They may have been drug-running warlords, but they were our drug-running warlords, and we armed them to the nines.
So U.S. officials were caught off guard in June when al-Qaeda-backed jihadists easily overthrew our warlords and captured the Somalian city of Mogadishu.
Now, just five months later, the jihadists control nearly all of central and southern Somalia. The black flag of the Taliban -- yes, the Taliban -- now flies at Somalian ports. And as Agence France Presse and other news outlets have reported, ships bearing waves of jihadist fighters from Saudi Arabia, Yemen, Afghanistan, Chechnya and Pakistan arrive here daily, bringing with them anti-tank and anti-aircraft missiles and other war machinery paid for with funding streams from these same countries.
The jihadist regime, which calls itself the Union of Islamic Courts, has already successfully imposed the same brutal form of Sharia law on the Somalian people as it did in Afghanistan. Now the UIC has set its sights on Kenya and Ethiopia, which it has declared war on.
Somalian President Abdullahi Yusuf has begged the West to help him defend what's left of his government from foreign terrorists who he claims want to make his country and the Horn of Africa a "safe haven" from which to grow their networks.
That's old news, of course. Osama bin Laden has long called Somalia a key part of his strategy. Plans by al-Qaeda to conquer much of the African continent and raise the armies needed to spread the Islamic caliphate throughout the Middle East have been around since the mid-1990s. It's part of the radical Islamic movement's larger scheme to spread radical Islam by the sword and through proselytization until dozens of the world's countries fall to them.
Then, with vast armies and nuclear weapons possessed by these countries in their arsenal, the plan is to come for us. But that's not supposed to happen until after 2020, so no need to fret now.
The whole thing sounds kooky, I know, and it would almost be laughable if these flea-ridden wackos weren't hitting many of their own goals for world domination right on schedule.
In Indonesia, another key asset for the radical Islamic movement, the jihadists are fighting the battle a different way. They've been very open about their plans to radicalize the world's fourth largest country, which is home to roughly 187 million Muslims. They plan to do it through proselytization, and waves of foreign-trained religious leaders bearing radical ideology are setting up shop in elaborate mosques paid for by sponsors from the same countries funding the jihad in Africa.
It's hard to gage their success, but in a recent poll by the Indonesian Survey Institute, 20 percent of Indonesian Muslims said they supported Jemaah Islamiah, the South Asian wing of al-Qaeda. Jemaah Islamiah is the group that is believed to be responsible for the Bali resort bombing that killed 202 people in 2002, an act of terror on their own country that these Indonesian Muslims also amazingly say they support.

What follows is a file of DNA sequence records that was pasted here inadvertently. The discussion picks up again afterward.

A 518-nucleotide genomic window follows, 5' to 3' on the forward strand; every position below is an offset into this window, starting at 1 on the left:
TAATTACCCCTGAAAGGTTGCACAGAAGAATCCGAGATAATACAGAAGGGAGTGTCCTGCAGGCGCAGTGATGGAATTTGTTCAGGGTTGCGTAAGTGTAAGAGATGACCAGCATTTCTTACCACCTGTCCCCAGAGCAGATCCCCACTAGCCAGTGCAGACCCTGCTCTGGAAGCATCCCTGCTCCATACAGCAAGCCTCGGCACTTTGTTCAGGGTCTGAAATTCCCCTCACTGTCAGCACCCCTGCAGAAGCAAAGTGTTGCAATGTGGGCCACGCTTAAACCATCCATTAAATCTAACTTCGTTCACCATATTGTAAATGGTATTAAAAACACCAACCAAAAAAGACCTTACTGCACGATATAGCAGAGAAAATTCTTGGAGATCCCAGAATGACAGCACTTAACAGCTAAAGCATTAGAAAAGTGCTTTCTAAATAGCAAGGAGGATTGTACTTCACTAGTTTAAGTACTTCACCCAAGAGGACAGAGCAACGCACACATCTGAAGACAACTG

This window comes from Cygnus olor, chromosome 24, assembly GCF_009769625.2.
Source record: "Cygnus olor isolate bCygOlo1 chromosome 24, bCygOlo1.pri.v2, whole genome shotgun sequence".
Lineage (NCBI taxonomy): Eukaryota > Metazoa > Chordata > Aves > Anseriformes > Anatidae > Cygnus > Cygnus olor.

Variations of the Indonesian and Somalian formulas are being repeated in dozens of countries around the globe by radical Islamic leaders with varying degrees of success. They're using the same 700-year-old fighting strategy they once used to conquer what is now Saudi Arabia. They conquer one country and enslave its people using Sharia law, under which people can be severely punished or executed for the slightest infraction. Then they use their newly enslaved subjects in their armies, which quickly turn on the other countries around them, repeating the process.
Meanwhile, Americans debate when we should pull out of Iraq, the whole time oblivious to what is going on in the world around them.
There's a frightening sort of innocence to the Iraq debate. Whether they want to redeploy tomorrow or to stay and fight for another five years, most Americans genuinely seem to believe at some subconscious level that we can kiss Iraq goodbye, hop into our SUVs and drive off into the sunset unaffected. As long as nothing blows up here in the immediate future, we can relegate Iraq and the war on terror to the same junk heap as other political fads like the war on drugs and spend the rest lives completely unaffected.
As a country, our view on the war on terror is still a myopic one in which we assume ourselves to be radical Islam's main target -- right now we're not -- and gage our successes and failures according to whether terrorism affects us personally. In the American psyche, the war on terror is still a two-front war that we're fighting in Afghanistan and Iraq so we don't have to fight it here. In the process of drilling that into our heads, political leaders have made the mistake of creating a war-on-terror laundry list that is just two countries long. At varying levels, much of the country still believes that all we've got to do is wrap things up militarily in Iraq and Afghanistan and we're done.
They don't understand that unless we launch a massive, multi-faceted effort that relies as much on diplomacy, intelligence, financial interdiction and counter propaganda as it does on the military, a time will come when it is no longer safe for Americans to travel to most places outside this continent. We must be as ruthless as we were during the Cold War to fight a threat that, when Americans finally understand its full scale, will easily dwarf the former Soviet one.
At the rate we're going, we'll be looking outward at a radical Islamic world before we figure this out.